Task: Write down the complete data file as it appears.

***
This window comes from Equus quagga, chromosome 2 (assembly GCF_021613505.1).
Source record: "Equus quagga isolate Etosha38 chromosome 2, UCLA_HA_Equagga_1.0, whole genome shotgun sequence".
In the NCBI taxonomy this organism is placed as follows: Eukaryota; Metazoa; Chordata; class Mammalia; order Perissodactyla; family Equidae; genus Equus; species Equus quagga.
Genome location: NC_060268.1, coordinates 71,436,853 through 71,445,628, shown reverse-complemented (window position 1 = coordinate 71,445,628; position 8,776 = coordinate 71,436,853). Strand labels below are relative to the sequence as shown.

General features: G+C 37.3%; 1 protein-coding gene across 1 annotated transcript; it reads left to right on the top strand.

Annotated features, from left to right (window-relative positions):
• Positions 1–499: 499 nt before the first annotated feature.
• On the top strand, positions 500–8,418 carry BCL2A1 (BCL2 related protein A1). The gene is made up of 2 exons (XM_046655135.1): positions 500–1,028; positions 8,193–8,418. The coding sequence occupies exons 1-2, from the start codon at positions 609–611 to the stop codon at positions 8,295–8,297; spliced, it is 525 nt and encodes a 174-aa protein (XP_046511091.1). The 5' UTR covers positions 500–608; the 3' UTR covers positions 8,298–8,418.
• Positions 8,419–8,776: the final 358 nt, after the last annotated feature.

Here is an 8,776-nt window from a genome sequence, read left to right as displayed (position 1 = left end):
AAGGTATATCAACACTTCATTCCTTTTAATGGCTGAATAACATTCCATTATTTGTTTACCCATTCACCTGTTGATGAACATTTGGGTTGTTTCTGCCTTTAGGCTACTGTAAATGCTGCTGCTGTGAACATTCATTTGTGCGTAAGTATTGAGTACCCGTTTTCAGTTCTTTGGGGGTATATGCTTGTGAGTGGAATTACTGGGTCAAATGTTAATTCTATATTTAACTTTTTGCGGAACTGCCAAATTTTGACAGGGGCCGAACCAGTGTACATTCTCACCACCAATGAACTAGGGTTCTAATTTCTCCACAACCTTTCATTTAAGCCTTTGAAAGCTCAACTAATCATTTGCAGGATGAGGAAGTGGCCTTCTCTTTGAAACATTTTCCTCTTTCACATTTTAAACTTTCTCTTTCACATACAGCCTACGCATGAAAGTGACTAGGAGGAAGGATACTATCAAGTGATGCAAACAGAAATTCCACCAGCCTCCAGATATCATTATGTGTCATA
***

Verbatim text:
This window comes from Equus quagga, chromosome 2 (assembly GCF_021613505.1).
Source record: "Equus quagga isolate Etosha38 chromosome 2, UCLA_HA_Equagga_1.0, whole genome shotgun sequence".
In the NCBI taxonomy this organism is placed as follows: Eukaryota; Metazoa; Chordata; class Mammalia; order Perissodactyla; family Equidae; genus Equus; species Equus quagga.
Genome location: NC_060268.1, coordinates 71,436,853 through 71,445,628, shown reverse-complemented (window position 1 = coordinate 71,445,628; position 8,776 = coordinate 71,436,853). Strand labels below are relative to the sequence as shown.

General features: G+C 37.3%; 1 protein-coding gene across 1 annotated transcript; it reads left to right on the top strand.

Annotated features, from left to right (window-relative positions):
• Positions 1–499: 499 nt before the first annotated feature.
• On the top strand, positions 500–8,418 carry BCL2A1 (BCL2 related protein A1). The gene is made up of 2 exons (XM_046655135.1): positions 500–1,028; positions 8,193–8,418. The coding sequence occupies exons 1-2, from the start codon at positions 609–611 to the stop codon at positions 8,295–8,297; spliced, it is 525 nt and encodes a 174-aa protein (XP_046511091.1). The 5' UTR covers positions 500–608; the 3' UTR covers positions 8,298–8,418.
• Positions 8,419–8,776: the final 358 nt, after the last annotated feature.

Here is an 8,776-nt window from a genome sequence, read left to right as displayed (position 1 = left end):
AAGGTATATCAACACTTCATTCCTTTTAATGGCTGAATAACATTCCATTATTTGTTTACCCATTCACCTGTTGATGAACATTTGGGTTGTTTCTGCCTTTAGGCTACTGTAAATGCTGCTGCTGTGAACATTCATTTGTGCGTAAGTATTGAGTACCCGTTTTCAGTTCTTTGGGGGTATATGCTTGTGAGTGGAATTACTGGGTCAAATGTTAATTCTATATTTAACTTTTTGCGGAACTGCCAAATTTTGACAGGGGCCGAACCAGTGTACATTCTCACCACCAATGAACTAGGGTTCTAATTTCTCCACAACCTTTCATTTAAGCCTTTGAAAGCTCAACTAATCATTTGCAGGATGAGGAAGTGGCCTTCTCTTTGAAACATTTTCCTCTTTCACATTTTAAACTTTCTCTTTCACATACAGCCTACGCATGAAAGTGACTAGGAGGAAGGATACTATCAAGTGATGCAAACAGAAATTCCACCAGCCTCCAGATATCATTATGTGTCATA